Government spending can pull the economy up from the bottom. And only government has the resources and the power to fill in the gap in aggregate demand to bring the economy and jobs back.

A government with its own currency is not a household. It has different abilities, different ways of affecting the economy and paying for things. It controls the money supply. And it has different responsibilities, including the obligation to pull the economy out of a deep recession, to help create jobs and foster job creation in the private sector. To do this under today’s conditions requires enhanced spending/investments by government, not less. And there has never been a better time for government to act, nor has the cost of acting ever been lower.

It’s counterproductive and stupid for the President of the United States to keep telling Americans the false argument that government needs to tighten its belt when households are tightening theirs. And it’s even worse to falsely claim that by focusing on deficit reduction, the government is “doing everything we can to help boost economic growth and spur job creation.”

It’s clear from watching Ireland, Portugal and Spain that government-imposed austerity does not solve the problem of depressed demand. It makes it worse, deepening the recession, worsening unemployment and imposing pain on the populace while crippling government’s ability to act. We’re watching these countries test all of the Republican and neo-liberal doctrines, and they’re all failing, yet we pretend not to notice and follow the same path. Republicans would even force the US to act as though it’s Spain, even though Spain is trapped into austerity by the Euro. That’s mindless.

As DeLong often explains, those who have the ability to borrow (or create money) — e.g., the federal government — must do so when the private sector can’t or won’t. As Krugman recently wrote in discussing austerity in Ireland, “punishing the populace for the bankers’ sins is worse than a crime; it’s a mistake.”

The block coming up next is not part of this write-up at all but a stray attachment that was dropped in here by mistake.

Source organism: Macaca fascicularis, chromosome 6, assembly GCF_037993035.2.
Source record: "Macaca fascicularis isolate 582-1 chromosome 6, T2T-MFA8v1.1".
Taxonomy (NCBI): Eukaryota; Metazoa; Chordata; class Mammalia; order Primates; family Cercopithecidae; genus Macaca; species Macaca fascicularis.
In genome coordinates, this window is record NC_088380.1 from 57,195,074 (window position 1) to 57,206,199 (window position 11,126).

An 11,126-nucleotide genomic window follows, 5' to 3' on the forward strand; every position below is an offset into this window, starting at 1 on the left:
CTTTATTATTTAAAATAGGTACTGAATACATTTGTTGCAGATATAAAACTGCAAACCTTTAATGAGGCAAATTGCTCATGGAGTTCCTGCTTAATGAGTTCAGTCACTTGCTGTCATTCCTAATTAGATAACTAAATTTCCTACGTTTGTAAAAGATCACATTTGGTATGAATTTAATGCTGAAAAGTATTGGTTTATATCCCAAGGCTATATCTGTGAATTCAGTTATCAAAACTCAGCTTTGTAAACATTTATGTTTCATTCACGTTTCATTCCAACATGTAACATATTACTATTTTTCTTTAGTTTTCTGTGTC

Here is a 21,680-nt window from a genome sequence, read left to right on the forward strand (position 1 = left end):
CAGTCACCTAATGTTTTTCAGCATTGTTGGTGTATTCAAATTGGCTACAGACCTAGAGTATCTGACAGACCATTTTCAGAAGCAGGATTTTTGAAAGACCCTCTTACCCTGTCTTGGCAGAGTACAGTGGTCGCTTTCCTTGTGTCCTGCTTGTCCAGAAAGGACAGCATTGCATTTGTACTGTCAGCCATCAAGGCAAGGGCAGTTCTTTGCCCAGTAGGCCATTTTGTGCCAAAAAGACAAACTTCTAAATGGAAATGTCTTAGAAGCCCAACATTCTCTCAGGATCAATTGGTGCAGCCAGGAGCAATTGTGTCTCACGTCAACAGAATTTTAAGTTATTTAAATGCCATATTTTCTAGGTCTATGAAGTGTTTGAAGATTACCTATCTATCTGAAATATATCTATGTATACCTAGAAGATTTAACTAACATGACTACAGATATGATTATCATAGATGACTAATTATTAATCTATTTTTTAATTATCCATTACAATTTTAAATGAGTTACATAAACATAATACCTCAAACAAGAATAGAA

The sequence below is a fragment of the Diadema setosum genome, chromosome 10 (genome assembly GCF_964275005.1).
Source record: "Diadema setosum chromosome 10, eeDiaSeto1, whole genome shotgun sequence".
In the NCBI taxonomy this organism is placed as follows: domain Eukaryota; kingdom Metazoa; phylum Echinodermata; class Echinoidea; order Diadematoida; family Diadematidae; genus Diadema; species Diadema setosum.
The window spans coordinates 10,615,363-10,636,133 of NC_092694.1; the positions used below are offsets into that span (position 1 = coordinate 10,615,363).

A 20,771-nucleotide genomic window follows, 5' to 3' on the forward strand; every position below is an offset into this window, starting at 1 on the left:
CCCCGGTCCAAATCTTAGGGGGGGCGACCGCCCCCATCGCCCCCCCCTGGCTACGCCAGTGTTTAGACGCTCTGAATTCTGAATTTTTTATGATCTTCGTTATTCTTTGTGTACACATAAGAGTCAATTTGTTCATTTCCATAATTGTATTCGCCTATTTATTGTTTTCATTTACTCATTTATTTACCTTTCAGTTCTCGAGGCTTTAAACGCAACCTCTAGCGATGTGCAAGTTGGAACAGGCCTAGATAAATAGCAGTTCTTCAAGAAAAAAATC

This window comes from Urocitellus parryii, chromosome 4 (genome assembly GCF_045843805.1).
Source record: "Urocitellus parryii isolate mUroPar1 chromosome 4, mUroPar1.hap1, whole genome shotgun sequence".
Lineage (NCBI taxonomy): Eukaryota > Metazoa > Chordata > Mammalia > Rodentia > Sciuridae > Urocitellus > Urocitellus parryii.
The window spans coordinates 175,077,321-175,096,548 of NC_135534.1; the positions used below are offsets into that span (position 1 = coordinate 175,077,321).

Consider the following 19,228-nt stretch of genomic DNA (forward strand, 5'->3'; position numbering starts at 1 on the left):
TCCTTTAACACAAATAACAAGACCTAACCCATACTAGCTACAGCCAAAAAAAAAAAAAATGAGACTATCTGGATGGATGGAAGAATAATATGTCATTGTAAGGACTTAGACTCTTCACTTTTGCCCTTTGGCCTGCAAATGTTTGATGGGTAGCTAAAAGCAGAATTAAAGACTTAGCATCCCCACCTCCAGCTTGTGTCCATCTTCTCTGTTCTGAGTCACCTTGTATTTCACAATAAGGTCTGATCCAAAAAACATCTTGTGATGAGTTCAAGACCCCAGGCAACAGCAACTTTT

This is not the first time this President has issued such, uh, unhelpful statements on the economy and deficit. Maybe he’s just badly served by economic or political advisers, or just doesn’t know any better. Either way, get some decent help, Mr. President, including someone who can tell you “NO!” the next time your instincts or advisers tell you to keep making the same mistakes, over and over.

John Chandley

NYT’s Norris Surprised by Low Interest Rates, Can’t Figure Out What to Do

11:39 am in Uncategorized by Scarecrow

For some unknown reason, the New York Times editors chose to print on the front page of my delivered Times a confusing "news analysis" by its business/economics writer, Floyd Norris. Norris is surprised, shocked that interest rates are at record low levels when "financial circles" he apparently listens to predicted just the opposite.

As 2010 began, there was nearly unanimous agreement in financial circles on at least one thing: Interest rates were sure to rise during the year.

Quite to the contrary. As Labor Day approaches, interest rates have collapsed, plunging along with economic optimism.

That turn of events, which has shocked savers and stunned investors, appears to indicate that financial markets’ worries are turning in a very different direction from those of many governments.
. . .
Now, far from showing a reluctance to finance the American government, investors are seeking safety and evidently believe American government debt is the safest possible investment. They have rushed to send money to the Treasury, thereby reducing borrowing costs for the government.

Lions and tigers and bears, Oh My! What could this mean? Norris just can’t seem to sort it out.

He might start by reading the Times economic writers, some of whom have figured out, as the Times columnist, a Nobel economist, and friends have been explaining for more than a year, that rising interest rates and inflation were never going to be a problem as long as the economy languished in a near depression. They knew the government’s fiscal and monetary policies remained woefully inadequate to stimulate aggregate demand enough in a nation that had just lost $12-14 trillion in housing and stocks/pensions wealth.